I was informed last night while whittling away a few quests in The Secret World that "this game is awesome." I have grown weary enough of the constant fight against stupidity that I neglected to follow up on that wonderfully nuanced and well-reasoned qualifier of "awesomeness" but I did retort that TSW deserves its bankruptcy. I was immediately questioned on this point by another supposed 35-yr-old with the sputtering, punctuation-free, cliche-ridden speech patterns of a teenage mall-rat.
I often find myself in this position in online games and lemme tell ya, trying to convince everyone the emperor has no clothes is much harder than simply stating the fact. Even those few players who might be intelligent enough to spot their pastime's flaws manage to convince themselves that those flaws don't really (not really-really, not entirely really, not if you squint the right way) exist.

TSW's fanbase denies it's a level-based or class-based game even as they advertise themselves as "level 10.4 healer LFG" - and that's just one facet of their denial. Don't even try to convince them that a game that's over 90% single-player has no business online.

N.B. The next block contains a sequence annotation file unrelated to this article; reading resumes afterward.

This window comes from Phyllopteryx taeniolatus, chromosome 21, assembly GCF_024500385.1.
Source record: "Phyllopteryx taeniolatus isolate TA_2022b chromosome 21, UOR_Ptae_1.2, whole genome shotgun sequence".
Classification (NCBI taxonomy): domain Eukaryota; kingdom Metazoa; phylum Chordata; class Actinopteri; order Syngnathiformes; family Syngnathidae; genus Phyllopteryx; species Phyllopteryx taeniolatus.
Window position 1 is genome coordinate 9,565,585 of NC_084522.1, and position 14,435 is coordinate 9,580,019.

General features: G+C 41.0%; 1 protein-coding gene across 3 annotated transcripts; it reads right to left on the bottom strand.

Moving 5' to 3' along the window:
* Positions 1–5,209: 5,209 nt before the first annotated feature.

Turning to LotRO, I found out this morning that one recent change removed the hunter class' "focus" loss while moving, which previously limited their running around in combat. Yet most any LotRO player I've met year after year whenever I've dropped in on middle-earth has been adamant in the belief that gameplay is not, no sir, never gonna happen, no way getting simplified. This was the belief, as Loremasters lost their dependence on synergy with their pets, as mana became for all purposes infinite, as weapon attack speeds vanished, as spell reagents disappeared and teleportation replaced travel, etc. And LotRO fanboys just like the entrenched base of any activity with a social element will continue to pat each other on the back as they uphold this belief even as all gameplay gets replaced with a "click here to win" button.